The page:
Ducks on water image via finchlake/flickr. Creative Commons 2.0 license.
I laid out my shotguns and deer rifle on a folding table outside the kitchen window. With fall around the corner, it was time to clean and oil the guns. It’s a methodical process that is satisfying to undertake on objects that are a beautiful marriage of design and utility. Using a kit made for the purpose, I rammed the cleaning rods through the barrels, oiled the working parts, and rubbed the wood stocks till they shone. I finished just as guests arrived for dinner, returning the guns to the cabinet as they walked up the drive.
Growing up in Louisiana I, alongside my father and brother, hunted and fished year round. It was a rare week that did not find me crouching in a duck blind, running trot lines, crabbing, or catching crawfish. Game, fresh- and saltwater fish, shrimp, and oysters easily provided five dinner meals out of seven for our household. Staying up late at night cleaning and gutting fish, setting the alarm every two hours to run the trot-line, waking up at 3 a.m. to get to the duck blind or be on the open gulf by sunrise, all were part of the landscape of my childhood.
Mine was the hunting and fishing of providence, not of the trophy hunter. It was the experience of a profoundly masculine world. From the catching, shooting, and cleaning to, in many cases, the cooking, it was a culture of men putting food on the table for their families. It wasn’t needed in the middle class home of my father—he certainly could have provided all of our meat needs from the grocery store—but it was a lifestyle I shared with most of my friends growing up.
There was always an exhilaration in making a good shot or setting the hook on a large fish. It provided, and still does, a sense of accomplishment that is part evolutionary and large part tribal. The camaraderie of men in camp, the solitude of the hunt, being on the water by myself, or with my father, the rituals of killing and of eating, each shaped who I am as a person.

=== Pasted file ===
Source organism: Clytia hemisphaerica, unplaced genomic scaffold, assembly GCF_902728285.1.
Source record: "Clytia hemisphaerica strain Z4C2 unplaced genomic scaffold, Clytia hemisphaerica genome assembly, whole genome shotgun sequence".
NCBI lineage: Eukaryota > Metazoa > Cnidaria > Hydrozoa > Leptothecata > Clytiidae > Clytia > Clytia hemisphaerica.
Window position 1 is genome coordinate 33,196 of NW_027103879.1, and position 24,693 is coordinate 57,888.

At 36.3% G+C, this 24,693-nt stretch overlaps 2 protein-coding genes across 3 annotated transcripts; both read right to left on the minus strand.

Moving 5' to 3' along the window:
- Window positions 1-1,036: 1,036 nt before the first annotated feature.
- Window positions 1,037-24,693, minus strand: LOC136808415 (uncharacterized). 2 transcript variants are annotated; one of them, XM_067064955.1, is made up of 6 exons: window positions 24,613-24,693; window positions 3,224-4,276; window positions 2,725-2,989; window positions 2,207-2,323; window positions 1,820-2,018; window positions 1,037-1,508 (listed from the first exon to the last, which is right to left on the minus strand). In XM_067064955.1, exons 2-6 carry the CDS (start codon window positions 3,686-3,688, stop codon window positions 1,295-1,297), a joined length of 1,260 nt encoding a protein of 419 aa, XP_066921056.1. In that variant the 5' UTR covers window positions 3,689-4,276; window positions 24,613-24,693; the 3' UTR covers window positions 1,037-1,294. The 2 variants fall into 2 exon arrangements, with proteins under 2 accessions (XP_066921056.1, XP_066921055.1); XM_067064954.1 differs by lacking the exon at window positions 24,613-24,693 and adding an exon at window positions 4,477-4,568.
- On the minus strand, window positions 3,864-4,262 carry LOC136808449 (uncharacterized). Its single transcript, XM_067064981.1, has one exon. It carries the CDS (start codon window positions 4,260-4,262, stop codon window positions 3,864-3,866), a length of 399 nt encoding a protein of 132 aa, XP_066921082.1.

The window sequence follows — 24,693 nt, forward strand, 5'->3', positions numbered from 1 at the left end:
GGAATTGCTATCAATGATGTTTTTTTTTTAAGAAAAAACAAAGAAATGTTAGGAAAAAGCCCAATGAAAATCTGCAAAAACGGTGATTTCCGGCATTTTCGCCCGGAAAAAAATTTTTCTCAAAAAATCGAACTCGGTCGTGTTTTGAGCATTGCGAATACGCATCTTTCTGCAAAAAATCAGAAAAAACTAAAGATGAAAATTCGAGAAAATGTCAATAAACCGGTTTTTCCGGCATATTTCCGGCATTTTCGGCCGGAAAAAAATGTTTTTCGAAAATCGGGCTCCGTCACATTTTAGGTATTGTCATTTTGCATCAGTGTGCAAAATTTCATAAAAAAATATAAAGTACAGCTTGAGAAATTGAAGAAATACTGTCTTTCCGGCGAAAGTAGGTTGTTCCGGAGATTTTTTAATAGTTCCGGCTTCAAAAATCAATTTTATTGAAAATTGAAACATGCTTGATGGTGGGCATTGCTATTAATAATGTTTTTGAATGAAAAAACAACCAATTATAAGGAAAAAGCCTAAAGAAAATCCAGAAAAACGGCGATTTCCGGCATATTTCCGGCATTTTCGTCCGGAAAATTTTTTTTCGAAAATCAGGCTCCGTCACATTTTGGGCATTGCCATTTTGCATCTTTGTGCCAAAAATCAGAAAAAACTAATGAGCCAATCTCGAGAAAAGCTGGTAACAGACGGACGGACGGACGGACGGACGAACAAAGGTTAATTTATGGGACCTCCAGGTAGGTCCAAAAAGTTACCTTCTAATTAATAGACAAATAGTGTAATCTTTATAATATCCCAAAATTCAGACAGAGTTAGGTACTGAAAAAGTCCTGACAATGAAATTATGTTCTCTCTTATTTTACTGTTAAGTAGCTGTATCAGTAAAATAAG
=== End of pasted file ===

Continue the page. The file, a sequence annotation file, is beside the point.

Perhaps it is counterintuitive, but killing another living creature can teach a person a lot about nature. Putting that act of killing in its “proper place” reminds us of where we came from and where we belong. And remembering our place in a natural order may be the best way to save this planet.
A detractor could argue against the killing, the male role in that culture, and I would listen and perhaps agree in part. But my defense is simple and straightforward: I prefer to be the one with blood on his hands. I believe it is a stance that makes me more, not less, sensitive to the value of life. It is the same reason I butcher poultry and livestock. It seems more honest.
Some may be shaking their heads right now. But as we collectively pile into our cars, while away our hours shopping, allow our kids to grow up without seeing the light of day as they game their way into perpetual adolescence, move from air-conditioned office to air-conditioned vehicle to air-conditioned home, with all that those actions entail to the planet, we might ask ourselves a hard question: who are we kidding?
Whether vegetarian or meat eater, just because we do not pull the trigger or set the hook, we are all culpable in the killing that our lifestyle requires.